Steve Larsen:

I mean obviously you’re selling throughout. The sale’s never going to end, even after you’ve made the end, the sale continues obviously, but when do you know that you have them?

James Smiley:

I know I have them when … That’s a great question. To me, I’ve learned it’s more of a gut feel over time. I just get this gut feel like, “This one’s going to work” but I think the reality of that is when I’ve got the decision maker, I’ve got agreement on time, on need, time, and budget, and the person is like anchoring with me on all the big anchors.

The result, my value, my ultimate value. Like, when they’re anchoring on those two things and they’re sold on it, they’re like …

I’m trying to close a $150,000 deal right now, and I’ve had the CEO tell me multiple times, because I’ll throw it out there, I’ll say, call him on his cellphone, “Hey man, are we going to sign it?” He’s like, “Well,” he’s like, “Man,” he’s like, “Yeah, I need to get this done. We need to get this done.” I’ll say, “The other option, man, honestly, you can hire me out right. I will entertain that. If you want to bring that kind of contract forward.”

The first thing they do is go, “Dude, I can’t afford that.” I’m giving them a bargain, right?

Steve Larsen:

Sure, sure.

James Smiley:

Yeah, so when I know I’ve got them there, I’ve got them. The last thing I’ll say is, it’s a fine line between … You want to keep pushing, you want to make them commit to, “Okay, cool, why don’t you think about it and let’s set up a meeting for Friday where we can finalize this?”

You want to give them an end date. That’s where the scarcity and all those kind of things come into play, and I will absolutely, 80% of the time they’re going to drag their feet. It just happens, right? People don’t want to be on the hook for signing a 100,000 or a 200,000 or a $50,000 deal, and there’s always a level of unknown any time you sign a deal.

It doesn’t matter how good you know, what kind of testimony someone has, there’s a level of unknown. You’re like, “I don’t know. I mean, I hope the guy does what he says, but I don’t know.”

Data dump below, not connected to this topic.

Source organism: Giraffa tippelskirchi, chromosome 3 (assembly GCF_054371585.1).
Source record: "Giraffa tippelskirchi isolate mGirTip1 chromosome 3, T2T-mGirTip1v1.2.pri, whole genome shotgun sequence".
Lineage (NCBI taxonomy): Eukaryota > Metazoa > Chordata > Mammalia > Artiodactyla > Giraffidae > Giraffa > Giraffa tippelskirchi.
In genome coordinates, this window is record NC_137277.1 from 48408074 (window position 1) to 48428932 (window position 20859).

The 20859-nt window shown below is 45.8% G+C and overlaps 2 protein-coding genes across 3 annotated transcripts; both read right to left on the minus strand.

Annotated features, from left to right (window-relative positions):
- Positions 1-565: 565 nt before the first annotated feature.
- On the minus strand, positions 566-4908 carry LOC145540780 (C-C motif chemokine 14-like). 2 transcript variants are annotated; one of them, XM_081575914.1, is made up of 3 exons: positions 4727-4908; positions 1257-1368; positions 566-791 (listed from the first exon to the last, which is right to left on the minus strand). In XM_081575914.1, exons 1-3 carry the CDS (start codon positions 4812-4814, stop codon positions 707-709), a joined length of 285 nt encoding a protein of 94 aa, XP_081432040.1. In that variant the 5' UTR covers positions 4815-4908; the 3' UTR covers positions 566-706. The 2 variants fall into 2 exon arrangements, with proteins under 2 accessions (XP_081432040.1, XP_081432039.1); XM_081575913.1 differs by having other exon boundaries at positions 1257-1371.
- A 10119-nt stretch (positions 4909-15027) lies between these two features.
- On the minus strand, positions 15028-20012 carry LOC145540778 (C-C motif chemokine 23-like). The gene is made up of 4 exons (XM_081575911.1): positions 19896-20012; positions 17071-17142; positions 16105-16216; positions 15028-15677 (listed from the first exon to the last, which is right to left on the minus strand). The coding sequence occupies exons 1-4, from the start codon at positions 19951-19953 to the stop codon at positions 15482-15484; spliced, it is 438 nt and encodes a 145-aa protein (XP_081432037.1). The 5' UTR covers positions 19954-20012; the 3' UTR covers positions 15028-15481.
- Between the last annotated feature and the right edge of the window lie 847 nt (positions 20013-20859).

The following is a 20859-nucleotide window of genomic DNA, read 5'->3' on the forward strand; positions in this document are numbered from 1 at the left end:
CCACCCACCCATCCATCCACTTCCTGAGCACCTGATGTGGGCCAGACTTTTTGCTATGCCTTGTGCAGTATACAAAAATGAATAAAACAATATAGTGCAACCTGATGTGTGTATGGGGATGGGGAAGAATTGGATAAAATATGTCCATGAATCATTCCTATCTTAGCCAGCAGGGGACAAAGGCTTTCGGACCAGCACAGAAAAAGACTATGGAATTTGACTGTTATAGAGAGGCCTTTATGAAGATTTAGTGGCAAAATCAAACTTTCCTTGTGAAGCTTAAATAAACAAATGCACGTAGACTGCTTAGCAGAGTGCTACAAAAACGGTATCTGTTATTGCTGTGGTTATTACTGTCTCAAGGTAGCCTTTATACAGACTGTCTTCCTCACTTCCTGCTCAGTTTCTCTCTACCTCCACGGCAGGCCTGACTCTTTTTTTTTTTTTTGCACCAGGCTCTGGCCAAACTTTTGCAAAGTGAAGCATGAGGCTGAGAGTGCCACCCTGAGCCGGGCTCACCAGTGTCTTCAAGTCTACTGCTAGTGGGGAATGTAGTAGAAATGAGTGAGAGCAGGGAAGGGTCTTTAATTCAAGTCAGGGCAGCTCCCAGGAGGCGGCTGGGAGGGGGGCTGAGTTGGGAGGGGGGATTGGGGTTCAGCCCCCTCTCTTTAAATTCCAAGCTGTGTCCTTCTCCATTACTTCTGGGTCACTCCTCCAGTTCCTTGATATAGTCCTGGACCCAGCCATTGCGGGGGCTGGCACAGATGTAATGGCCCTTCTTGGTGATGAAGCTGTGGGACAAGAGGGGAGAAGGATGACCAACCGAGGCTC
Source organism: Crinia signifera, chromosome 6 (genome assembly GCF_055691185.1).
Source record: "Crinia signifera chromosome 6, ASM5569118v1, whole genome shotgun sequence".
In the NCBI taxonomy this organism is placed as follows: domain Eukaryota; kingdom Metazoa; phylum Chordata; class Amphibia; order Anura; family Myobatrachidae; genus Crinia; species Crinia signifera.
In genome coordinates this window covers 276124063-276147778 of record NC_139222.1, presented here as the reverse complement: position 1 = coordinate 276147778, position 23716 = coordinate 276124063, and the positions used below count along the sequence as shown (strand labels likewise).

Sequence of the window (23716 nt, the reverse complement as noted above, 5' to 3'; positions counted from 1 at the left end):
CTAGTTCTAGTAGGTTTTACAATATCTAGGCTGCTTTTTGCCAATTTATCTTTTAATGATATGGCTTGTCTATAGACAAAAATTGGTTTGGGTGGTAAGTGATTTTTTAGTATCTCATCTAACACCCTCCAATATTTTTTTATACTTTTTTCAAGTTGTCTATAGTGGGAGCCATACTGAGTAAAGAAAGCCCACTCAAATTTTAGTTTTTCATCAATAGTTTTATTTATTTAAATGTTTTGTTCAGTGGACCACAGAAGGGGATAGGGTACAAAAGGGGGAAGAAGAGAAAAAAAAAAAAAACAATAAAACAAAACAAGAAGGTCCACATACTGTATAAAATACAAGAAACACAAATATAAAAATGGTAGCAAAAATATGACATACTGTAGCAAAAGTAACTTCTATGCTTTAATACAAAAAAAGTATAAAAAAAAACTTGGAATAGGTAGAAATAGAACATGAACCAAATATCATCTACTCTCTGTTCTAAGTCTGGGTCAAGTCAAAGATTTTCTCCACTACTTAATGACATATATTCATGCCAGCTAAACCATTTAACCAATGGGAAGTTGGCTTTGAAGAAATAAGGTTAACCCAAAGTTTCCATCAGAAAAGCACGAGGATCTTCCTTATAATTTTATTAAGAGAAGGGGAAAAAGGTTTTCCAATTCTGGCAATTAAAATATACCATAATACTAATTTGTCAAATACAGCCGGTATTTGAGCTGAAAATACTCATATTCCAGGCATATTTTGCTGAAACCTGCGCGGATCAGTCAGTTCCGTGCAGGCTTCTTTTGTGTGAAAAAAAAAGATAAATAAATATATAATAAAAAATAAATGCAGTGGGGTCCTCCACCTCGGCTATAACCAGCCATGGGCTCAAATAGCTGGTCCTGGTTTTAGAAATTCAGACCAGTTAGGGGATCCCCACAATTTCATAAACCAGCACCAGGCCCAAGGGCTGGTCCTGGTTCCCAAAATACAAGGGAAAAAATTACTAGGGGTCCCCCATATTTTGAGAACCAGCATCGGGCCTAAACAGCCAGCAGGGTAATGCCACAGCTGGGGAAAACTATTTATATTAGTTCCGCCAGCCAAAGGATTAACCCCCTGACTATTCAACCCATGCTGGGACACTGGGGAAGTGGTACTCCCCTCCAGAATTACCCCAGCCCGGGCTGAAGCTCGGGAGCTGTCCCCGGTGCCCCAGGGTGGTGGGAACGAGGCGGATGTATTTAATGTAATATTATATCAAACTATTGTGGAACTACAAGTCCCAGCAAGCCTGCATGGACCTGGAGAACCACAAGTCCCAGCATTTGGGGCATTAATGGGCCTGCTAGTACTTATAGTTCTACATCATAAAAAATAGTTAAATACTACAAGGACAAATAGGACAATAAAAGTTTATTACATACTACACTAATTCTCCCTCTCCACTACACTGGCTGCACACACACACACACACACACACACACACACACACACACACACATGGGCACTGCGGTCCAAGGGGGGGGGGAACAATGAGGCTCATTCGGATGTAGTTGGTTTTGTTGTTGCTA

There’s a level of risk that they’re taking on, so that’s why they drag their feet and it’s important to … Like, what’s that saying in the seven highly habits? It’s like, “7 Habits of Highly Effective People,” it’s like, “It’s more important to understand than to be understood.” The reason they’re dragging their feed, you have to understand that. Most of the time it’s because they don’t want to be on the hook if something goes wrong.

Steve Larsen:

Which is why you set the positioning of being next to them, helping them pay for it. I’m assuming that helps like crazy.

James Smiley:

Yes. It’s huge there and then also, as days go by, I’ll say, “Hey man, as you know, we have marketing systems, automation out there, 24/7, 365. Just to let you know, I’ve got to move my business forward like you do every day, and so I’ve got some more leads in this area. I just want to know, how does it look? What’s your level of confidence here that this is going to happen in the next week or two?”

Steve Larsen:

Oh, good question.

James Smiley:

You know what I mean?

Steve Larsen:

Yeah.

James Smiley:

That’s a good gauging question, and so you need to inject, I just love when you guys talk about scarcity. Because I’ve been doing that my whole life but I’ve never called it that. It makes it so clear. Like, it’s a word that you can always go to at the end of a sale.

Like, “What do I need to do to create some scarcity and some urgency in this guy’s mind?” You know?

Steve Larsen:

Right. That’s interesting. Scarcity without saying, “Hey, I’m so hard to get a hold of that we should jump into bed together,” you know what I mean?

James Smiley:

Yeah. B2B, most people are going to see through that stuff. You need to be genuine, for sure, yeah.

Steve Larsen:

That makes sense. Man, oh, my gosh, I wish there was more time. I have to actually leave and actually go build, but I’m blown away. This is insane. This is so cool.

I’ve never had such a clear understanding of how someone actually pulls the funnels off in B2B. I’ve got another buddy who does them as well, but this is insane, though. You’ve gone through and just to recap, I always take notes every time I interview somebody, just because I learn so much, man. Especially, holy crap, this has been amazing.

So obviously you went through how to structure the five to six figure price point, the price tag, and the deal, with the needs, timeline and, “What’s the budget for this?” And actually start getting the money there.

I love the process, the actual funnel itself. That’s amazing…

Every time that we teach somebody, “Hey, if you want to start going,” like right now, in Two Comma Club Coaching, there’s been a few people who have asked, “Hey, can I sell a $10,000 price point off of a webinar?” Most of the time, we usually say no. Like, by that price tag, you need to start getting them out. You’ve got to change the selling environment.